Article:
Fast Automatic 3D Reconstruction for Household Objects using Consumer RGB-D Cameras

Master Thesis at ifp - Decai Chen

Decai Chen

Fast Automatic 3D Reconstruction for Household Objects using Consumer RGB-D Cameras

Duration of the Thesis: 6 months
Completion: März
Supervisor: M. Sc. Jochen Lindermayr (Fraunhofer IPA)
Examiner: Prof. Dr.-Ing. Norbert Haala


Over the last decades, 3D reconstruction of object models has been a popular research topic in the field of Computer Vision. This is useful for many applications including robotics, 3D printing, games and movies, augmented/virtual reality, online shopping as well as preservation of cultural heritage.

In this thesis, we developed an automatic RGB-D-based 3D reconstruction system for household objects, in which an omni-directional 3D textured model of an unknown object can be generated in up to one and half minutes.

We first calibrate all sensors involving in this framework including RGB-D cameras (Intel RealSense D435) and additional DSLR camera. Before data collection, the object of interest is put on the turntable by an operator, which is the only manual step for the whole framework, because we want to achieve maximal level of automation. After starting the pipeline for reconstruction, both RGB and depth data from RGB-D cameras and optionally high-resolution RGB data from DSLR camera are collected while the object is rotated with a glass turntable for one circle.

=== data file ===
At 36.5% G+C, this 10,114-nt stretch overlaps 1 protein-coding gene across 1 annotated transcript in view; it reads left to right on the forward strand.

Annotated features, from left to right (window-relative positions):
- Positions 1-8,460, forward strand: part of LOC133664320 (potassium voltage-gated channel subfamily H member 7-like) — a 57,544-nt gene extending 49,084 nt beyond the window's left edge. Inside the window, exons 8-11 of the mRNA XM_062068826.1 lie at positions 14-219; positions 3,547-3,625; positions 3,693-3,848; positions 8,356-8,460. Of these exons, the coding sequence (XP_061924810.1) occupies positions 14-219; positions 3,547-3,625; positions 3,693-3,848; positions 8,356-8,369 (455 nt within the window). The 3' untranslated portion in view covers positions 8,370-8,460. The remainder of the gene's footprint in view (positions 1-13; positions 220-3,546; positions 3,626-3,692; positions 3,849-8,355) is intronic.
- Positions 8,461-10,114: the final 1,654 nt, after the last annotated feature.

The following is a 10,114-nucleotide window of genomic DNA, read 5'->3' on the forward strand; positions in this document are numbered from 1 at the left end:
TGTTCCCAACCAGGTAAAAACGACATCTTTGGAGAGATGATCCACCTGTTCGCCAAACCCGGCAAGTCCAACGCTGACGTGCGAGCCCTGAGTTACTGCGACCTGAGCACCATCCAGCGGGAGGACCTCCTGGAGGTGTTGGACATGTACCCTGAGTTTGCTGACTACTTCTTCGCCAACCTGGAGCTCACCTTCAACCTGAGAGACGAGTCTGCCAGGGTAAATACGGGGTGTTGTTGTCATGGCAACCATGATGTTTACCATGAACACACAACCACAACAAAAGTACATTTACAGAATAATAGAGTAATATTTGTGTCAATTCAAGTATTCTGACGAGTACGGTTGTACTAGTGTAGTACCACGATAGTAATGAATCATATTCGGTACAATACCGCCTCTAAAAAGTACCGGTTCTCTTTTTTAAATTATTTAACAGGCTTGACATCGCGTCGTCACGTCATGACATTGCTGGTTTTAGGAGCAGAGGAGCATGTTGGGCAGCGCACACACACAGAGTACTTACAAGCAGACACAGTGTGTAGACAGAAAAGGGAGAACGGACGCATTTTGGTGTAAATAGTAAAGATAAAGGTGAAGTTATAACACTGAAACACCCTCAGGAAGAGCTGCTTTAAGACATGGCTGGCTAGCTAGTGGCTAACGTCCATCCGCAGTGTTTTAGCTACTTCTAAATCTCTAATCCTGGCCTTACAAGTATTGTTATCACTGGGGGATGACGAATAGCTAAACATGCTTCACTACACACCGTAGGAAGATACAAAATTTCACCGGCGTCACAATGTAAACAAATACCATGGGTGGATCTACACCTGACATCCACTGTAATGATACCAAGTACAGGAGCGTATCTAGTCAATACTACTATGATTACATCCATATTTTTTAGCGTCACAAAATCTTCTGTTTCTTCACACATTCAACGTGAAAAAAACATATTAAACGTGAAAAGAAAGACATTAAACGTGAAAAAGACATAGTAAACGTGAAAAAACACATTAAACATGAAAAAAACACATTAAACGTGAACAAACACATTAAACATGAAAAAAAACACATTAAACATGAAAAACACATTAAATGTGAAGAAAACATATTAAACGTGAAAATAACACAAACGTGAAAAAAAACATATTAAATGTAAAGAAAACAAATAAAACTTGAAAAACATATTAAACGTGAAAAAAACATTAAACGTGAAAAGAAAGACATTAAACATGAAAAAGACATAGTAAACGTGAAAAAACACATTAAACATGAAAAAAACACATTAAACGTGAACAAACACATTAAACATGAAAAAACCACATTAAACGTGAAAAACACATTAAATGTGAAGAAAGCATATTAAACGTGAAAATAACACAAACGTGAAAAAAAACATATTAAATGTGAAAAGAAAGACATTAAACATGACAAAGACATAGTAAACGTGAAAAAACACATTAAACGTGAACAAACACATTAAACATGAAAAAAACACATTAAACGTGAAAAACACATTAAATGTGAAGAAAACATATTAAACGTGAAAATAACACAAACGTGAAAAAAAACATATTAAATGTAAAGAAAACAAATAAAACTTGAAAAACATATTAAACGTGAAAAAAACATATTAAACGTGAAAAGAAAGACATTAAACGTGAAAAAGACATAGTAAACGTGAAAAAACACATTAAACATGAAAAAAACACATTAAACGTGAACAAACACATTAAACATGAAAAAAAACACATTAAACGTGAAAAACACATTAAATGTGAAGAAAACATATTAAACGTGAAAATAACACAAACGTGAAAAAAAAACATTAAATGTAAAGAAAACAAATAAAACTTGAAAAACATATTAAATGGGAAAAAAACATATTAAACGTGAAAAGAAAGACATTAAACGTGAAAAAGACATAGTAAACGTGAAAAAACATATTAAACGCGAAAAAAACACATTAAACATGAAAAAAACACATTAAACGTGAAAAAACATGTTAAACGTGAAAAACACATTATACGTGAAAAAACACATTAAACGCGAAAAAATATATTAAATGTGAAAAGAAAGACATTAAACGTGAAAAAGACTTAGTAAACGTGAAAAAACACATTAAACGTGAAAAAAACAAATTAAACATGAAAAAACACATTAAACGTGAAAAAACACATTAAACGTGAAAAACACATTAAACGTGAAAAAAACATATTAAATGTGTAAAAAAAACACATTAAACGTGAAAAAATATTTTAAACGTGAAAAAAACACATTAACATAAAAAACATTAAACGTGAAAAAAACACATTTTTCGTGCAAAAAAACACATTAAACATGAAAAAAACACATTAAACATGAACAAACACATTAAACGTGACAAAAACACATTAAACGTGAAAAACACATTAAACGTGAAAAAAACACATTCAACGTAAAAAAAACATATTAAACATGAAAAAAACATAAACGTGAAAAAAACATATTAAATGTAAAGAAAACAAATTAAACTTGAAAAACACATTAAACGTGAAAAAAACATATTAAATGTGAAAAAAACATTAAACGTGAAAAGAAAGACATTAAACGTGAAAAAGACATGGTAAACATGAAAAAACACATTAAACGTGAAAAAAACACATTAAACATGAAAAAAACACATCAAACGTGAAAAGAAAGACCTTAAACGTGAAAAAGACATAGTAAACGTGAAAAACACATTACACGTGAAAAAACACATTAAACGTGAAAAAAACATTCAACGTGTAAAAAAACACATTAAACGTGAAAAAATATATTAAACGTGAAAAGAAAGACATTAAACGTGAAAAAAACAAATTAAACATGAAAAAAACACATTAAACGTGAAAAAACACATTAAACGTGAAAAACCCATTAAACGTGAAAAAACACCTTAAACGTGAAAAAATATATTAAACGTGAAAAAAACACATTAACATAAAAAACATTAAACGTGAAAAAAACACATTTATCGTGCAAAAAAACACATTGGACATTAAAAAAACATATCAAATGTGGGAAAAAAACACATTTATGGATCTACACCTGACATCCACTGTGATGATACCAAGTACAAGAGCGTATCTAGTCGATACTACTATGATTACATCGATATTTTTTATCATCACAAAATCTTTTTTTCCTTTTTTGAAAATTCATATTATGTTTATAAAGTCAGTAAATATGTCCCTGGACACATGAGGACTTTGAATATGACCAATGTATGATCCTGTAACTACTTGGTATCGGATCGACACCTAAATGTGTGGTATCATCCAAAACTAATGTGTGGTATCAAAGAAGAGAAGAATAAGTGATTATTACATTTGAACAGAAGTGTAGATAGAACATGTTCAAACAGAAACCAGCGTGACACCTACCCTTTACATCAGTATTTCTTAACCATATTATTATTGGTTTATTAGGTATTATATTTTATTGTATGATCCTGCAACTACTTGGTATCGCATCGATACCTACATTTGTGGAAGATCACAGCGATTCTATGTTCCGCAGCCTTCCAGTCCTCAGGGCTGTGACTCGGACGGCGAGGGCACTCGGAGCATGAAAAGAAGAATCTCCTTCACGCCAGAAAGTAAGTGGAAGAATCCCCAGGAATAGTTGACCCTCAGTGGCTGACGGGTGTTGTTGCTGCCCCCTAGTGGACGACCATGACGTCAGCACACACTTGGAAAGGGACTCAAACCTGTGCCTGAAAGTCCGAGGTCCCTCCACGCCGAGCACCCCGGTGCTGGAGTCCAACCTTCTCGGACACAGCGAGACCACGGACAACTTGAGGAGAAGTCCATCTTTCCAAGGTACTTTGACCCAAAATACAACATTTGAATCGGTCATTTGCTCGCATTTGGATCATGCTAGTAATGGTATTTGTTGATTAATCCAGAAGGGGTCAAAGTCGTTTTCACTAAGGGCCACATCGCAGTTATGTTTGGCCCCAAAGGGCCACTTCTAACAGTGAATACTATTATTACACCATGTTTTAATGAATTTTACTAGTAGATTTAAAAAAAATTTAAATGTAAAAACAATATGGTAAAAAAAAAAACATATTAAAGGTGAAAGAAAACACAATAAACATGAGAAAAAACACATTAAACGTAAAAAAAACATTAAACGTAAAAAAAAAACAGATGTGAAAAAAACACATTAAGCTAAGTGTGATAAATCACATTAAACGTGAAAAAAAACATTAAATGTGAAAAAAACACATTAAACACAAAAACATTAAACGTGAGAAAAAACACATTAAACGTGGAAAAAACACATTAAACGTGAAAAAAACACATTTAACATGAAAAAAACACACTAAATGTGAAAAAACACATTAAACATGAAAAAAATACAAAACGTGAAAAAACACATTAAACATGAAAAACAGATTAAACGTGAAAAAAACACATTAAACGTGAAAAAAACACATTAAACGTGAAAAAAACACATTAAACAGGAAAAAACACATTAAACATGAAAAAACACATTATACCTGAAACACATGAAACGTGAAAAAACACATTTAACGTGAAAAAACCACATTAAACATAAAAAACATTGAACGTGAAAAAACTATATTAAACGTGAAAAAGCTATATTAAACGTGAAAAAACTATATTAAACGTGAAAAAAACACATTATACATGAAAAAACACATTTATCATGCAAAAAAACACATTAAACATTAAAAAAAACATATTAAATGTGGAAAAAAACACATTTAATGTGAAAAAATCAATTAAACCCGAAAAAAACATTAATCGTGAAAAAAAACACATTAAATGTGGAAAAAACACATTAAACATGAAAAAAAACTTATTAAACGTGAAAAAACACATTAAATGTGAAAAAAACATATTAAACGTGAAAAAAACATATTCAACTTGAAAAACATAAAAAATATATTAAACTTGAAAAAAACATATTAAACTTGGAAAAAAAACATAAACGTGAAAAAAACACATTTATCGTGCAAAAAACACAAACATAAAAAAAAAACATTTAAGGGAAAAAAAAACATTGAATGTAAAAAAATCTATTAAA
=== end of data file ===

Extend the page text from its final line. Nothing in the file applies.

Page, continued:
Setup of the scanning station
Figure 1: Setup of the scanning station

During the rotation, two flipping ChArUco marker boards with center holes where the object lies are used to define a global coordinate system. Perspective-n-Point method is applied to estimate the transformation between RGB camera coordinate system and marker board coordinate system, given intrinsic parameters of all cameras. Bottom marker board frame is transformed to the top one which is referred to as the global frame. Then we can calculate the pose for depth images with known relationship between infrared sensor and color sensor.

After that, all aligned depth frames are integrated incrementally into a global TSDF volume using GPU implementation. To define the value of TSDF function, we improve the original implementation of KinectFusion by using slope distance weighted by incident angle, rather than depth distance and constant weight. Then Marching Cubes algorithm is used to extract the mesh surface from the TSDF volume.

Mesh surface reconstruction and post-processing
Figure 2: Mesh surface reconstruction and post-processing

As for texture mapping, color images from RGB-D cameras can be used. Alternatively, an additional DSLR camera is more advantageous due to its high-resolution property. Before texture mapping, poses of all involving color images are optimized to ensure the photometric consistency, resulting in more coherent appearance. Instead of associating all visible vertices to a color image which is used by Zhou et al. in color map optimization, we propose to exclude vertices that are not frontal using again incident angle, leading to significantly improved result.

Figure 3: Reducing texture seams by image poses optimization

Finally, we present reconstructed 3D textured surface models of household objects. With a compelling visual quality and metric accuracy, the reconstructed 3D models are suitable for visual inspection, measuring tasks and online shopping visualizations, 3D-simulations, as well as robot vision.

Figure 4: Reconstructed 3D textured models


Dieses Bild zeigt Norbert Haala
apl. Prof. Dr.-Ing.

Norbert Haala

Stellvertretender Institutsleiter

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